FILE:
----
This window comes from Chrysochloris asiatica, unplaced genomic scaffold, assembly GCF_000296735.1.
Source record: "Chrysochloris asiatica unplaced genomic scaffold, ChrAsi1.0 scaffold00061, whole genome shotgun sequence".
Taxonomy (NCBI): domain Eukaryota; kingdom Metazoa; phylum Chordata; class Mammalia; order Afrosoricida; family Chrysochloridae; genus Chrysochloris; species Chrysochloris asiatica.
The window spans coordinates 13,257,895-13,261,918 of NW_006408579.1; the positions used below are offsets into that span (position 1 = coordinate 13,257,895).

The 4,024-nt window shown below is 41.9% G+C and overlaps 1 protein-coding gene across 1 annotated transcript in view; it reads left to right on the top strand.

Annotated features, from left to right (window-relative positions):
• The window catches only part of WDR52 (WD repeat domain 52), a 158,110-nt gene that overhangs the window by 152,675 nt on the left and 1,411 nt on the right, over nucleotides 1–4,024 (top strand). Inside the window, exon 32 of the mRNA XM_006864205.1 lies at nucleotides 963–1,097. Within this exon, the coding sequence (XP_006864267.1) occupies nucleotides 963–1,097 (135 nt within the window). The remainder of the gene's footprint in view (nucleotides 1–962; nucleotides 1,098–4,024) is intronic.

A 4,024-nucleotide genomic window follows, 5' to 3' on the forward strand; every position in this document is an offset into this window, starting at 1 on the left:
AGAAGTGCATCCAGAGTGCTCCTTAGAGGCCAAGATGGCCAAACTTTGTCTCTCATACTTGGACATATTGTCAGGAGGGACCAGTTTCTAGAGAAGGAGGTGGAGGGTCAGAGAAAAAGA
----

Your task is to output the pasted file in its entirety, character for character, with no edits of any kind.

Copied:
This window comes from Chrysochloris asiatica, unplaced genomic scaffold, assembly GCF_000296735.1.
Source record: "Chrysochloris asiatica unplaced genomic scaffold, ChrAsi1.0 scaffold00061, whole genome shotgun sequence".
Taxonomy (NCBI): domain Eukaryota; kingdom Metazoa; phylum Chordata; class Mammalia; order Afrosoricida; family Chrysochloridae; genus Chrysochloris; species Chrysochloris asiatica.
The window spans coordinates 13,257,895-13,261,918 of NW_006408579.1; the positions used below are offsets into that span (position 1 = coordinate 13,257,895).

The 4,024-nt window shown below is 41.9% G+C and overlaps 1 protein-coding gene across 1 annotated transcript in view; it reads left to right on the top strand.

Annotated features, from left to right (window-relative positions):
• The window catches only part of WDR52 (WD repeat domain 52), a 158,110-nt gene that overhangs the window by 152,675 nt on the left and 1,411 nt on the right, over nucleotides 1–4,024 (top strand). Inside the window, exon 32 of the mRNA XM_006864205.1 lies at nucleotides 963–1,097. Within this exon, the coding sequence (XP_006864267.1) occupies nucleotides 963–1,097 (135 nt within the window). The remainder of the gene's footprint in view (nucleotides 1–962; nucleotides 1,098–4,024) is intronic.

A 4,024-nucleotide genomic window follows, 5' to 3' on the forward strand; every position in this document is an offset into this window, starting at 1 on the left:
AGAAGTGCATCCAGAGTGCTCCTTAGAGGCCAAGATGGCCAAACTTTGTCTCTCATACTTGGACATATTGTCAGGAGGGACCAGTTTCTAGAGAAGGAGGTGGAGGGTCAGAGAAAAAGA